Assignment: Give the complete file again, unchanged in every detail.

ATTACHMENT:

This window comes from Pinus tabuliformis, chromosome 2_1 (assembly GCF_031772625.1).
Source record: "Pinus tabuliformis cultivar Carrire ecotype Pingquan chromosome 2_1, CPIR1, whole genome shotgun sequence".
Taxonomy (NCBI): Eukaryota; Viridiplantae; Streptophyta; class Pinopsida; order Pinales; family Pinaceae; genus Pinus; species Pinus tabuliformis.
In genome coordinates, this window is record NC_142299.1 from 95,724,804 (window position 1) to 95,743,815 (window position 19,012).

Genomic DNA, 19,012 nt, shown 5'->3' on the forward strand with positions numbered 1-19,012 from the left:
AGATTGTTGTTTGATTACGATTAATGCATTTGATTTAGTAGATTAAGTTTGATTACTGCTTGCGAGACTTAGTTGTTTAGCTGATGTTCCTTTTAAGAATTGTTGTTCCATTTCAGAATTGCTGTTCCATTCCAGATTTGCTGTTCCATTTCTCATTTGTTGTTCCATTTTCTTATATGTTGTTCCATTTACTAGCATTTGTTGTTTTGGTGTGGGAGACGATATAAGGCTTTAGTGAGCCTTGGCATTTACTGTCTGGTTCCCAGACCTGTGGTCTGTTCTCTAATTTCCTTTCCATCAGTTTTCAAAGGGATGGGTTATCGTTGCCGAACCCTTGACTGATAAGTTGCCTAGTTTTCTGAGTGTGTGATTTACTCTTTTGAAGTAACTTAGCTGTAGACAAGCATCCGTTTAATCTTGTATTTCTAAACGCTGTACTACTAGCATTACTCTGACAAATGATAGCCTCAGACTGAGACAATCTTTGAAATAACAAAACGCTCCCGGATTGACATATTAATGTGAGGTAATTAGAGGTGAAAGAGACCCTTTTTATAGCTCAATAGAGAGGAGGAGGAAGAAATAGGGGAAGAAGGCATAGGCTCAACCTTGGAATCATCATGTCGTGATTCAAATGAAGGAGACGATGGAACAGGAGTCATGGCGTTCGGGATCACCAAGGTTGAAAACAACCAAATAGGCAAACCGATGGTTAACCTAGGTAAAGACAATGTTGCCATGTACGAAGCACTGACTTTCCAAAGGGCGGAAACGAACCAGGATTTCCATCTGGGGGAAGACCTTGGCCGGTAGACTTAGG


This window comes from Pinus tabuliformis, chromosome 2_1 (assembly GCF_031772625.1).
Source record: "Pinus tabuliformis cultivar Carrire ecotype Pingquan chromosome 2_1, CPIR1, whole genome shotgun sequence".
Taxonomy (NCBI): Eukaryota; Viridiplantae; Streptophyta; class Pinopsida; order Pinales; family Pinaceae; genus Pinus; species Pinus tabuliformis.
In genome coordinates, this window is record NC_142299.1 from 95,724,804 (window position 1) to 95,743,815 (window position 19,012).

Genomic DNA, 19,012 nt, shown 5'->3' on the forward strand with positions numbered 1-19,012 from the left:
AGATTGTTGTTTGATTACGATTAATGCATTTGATTTAGTAGATTAAGTTTGATTACTGCTTGCGAGACTTAGTTGTTTAGCTGATGTTCCTTTTAAGAATTGTTGTTCCATTTCAGAATTGCTGTTCCATTCCAGATTTGCTGTTCCATTTCTCATTTGTTGTTCCATTTTCTTATATGTTGTTCCATTTACTAGCATTTGTTGTTTTGGTGTGGGAGACGATATAAGGCTTTAGTGAGCCTTGGCATTTACTGTCTGGTTCCCAGACCTGTGGTCTGTTCTCTAATTTCCTTTCCATCAGTTTTCAAAGGGATGGGTTATCGTTGCCGAACCCTTGACTGATAAGTTGCCTAGTTTTCTGAGTGTGTGATTTACTCTTTTGAAGTAACTTAGCTGTAGACAAGCATCCGTTTAATCTTGTATTTCTAAACGCTGTACTACTAGCATTACTCTGACAAATGATAGCCTCAGACTGAGACAATCTTTGAAATAACAAAACGCTCCCGGATTGACATATTAATGTGAGGTAATTAGAGGTGAAAGAGACCCTTTTTATAGCTCAATAGAGAGGAGGAGGAAGAAATAGGGGAAGAAGGCATAGGCTCAACCTTGGAATCATCATGTCGTGATTCAAATGAAGGAGACGATGGAACAGGAGTCATGGCGTTCGGGATCACCAAGGTTGAAAACAACCAAATAGGCAAACCGATGGTTAACCTAGGTAAAGACAATGTTGCCATGTACGAAGCACTGACTTTCCAAAGGGCGGAAACGAACCAGGATTTCCATCTGGGGGAAGACCTTGGCCGGTAGACTTAGG